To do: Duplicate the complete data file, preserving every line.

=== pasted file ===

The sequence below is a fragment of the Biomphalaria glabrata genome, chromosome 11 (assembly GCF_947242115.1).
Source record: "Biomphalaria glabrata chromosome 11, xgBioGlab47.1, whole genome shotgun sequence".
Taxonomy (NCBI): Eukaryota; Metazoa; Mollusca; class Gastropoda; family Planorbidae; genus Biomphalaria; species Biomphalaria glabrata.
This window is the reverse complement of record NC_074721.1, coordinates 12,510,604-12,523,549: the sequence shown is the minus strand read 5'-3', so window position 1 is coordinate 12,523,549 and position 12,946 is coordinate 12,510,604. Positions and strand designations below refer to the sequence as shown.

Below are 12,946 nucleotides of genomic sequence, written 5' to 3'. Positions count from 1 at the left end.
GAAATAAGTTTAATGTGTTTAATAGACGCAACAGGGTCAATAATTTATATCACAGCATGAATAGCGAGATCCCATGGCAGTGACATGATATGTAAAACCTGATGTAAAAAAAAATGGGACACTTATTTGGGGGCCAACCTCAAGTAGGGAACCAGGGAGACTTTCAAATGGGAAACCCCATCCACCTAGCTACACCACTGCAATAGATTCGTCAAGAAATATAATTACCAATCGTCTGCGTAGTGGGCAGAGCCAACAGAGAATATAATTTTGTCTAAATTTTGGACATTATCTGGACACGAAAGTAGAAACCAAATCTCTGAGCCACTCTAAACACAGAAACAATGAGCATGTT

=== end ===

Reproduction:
The sequence below is a fragment of the Biomphalaria glabrata genome, chromosome 11 (assembly GCF_947242115.1).
Source record: "Biomphalaria glabrata chromosome 11, xgBioGlab47.1, whole genome shotgun sequence".
Taxonomy (NCBI): Eukaryota; Metazoa; Mollusca; class Gastropoda; family Planorbidae; genus Biomphalaria; species Biomphalaria glabrata.
This window is the reverse complement of record NC_074721.1, coordinates 12,510,604-12,523,549: the sequence shown is the minus strand read 5'-3', so window position 1 is coordinate 12,523,549 and position 12,946 is coordinate 12,510,604. Positions and strand designations below refer to the sequence as shown.

Below are 12,946 nucleotides of genomic sequence, written 5' to 3'. Positions count from 1 at the left end.
GAAATAAGTTTAATGTGTTTAATAGACGCAACAGGGTCAATAATTTATATCACAGCATGAATAGCGAGATCCCATGGCAGTGACATGATATGTAAAACCTGATGTAAAAAAAAATGGGACACTTATTTGGGGGCCAACCTCAAGTAGGGAACCAGGGAGACTTTCAAATGGGAAACCCCATCCACCTAGCTACACCACTGCAATAGATTCGTCAAGAAATATAATTACCAATCGTCTGCGTAGTGGGCAGAGCCAACAGAGAATATAATTTTGTCTAAATTTTGGACATTATCTGGACACGAAAGTAGAAACCAAATCTCTGAGCCACTCTAAACACAGAAACAATGAGCATGTT